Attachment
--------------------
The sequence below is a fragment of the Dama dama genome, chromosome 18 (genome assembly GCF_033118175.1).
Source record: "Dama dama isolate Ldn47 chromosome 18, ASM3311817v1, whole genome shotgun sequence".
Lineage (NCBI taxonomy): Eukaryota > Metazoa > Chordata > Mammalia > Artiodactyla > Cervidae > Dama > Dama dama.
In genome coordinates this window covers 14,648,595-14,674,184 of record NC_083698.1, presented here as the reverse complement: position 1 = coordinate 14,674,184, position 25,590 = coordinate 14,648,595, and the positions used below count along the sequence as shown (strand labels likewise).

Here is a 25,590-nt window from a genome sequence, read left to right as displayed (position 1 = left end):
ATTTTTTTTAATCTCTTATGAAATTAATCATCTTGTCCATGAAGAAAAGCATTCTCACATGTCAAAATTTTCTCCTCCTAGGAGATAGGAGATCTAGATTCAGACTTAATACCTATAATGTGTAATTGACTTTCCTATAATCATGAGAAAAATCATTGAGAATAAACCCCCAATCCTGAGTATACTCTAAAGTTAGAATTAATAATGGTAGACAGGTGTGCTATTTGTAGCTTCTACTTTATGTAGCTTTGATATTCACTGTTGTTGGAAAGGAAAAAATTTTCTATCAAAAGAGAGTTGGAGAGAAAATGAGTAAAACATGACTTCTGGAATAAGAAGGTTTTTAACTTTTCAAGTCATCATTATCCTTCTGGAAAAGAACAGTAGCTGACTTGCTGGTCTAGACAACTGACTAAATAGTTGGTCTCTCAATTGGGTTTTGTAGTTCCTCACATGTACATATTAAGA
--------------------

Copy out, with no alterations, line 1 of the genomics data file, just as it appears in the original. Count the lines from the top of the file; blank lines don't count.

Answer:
The sequence below is a fragment of the Dama dama genome, chromosome 18 (genome assembly GCF_033118175.1).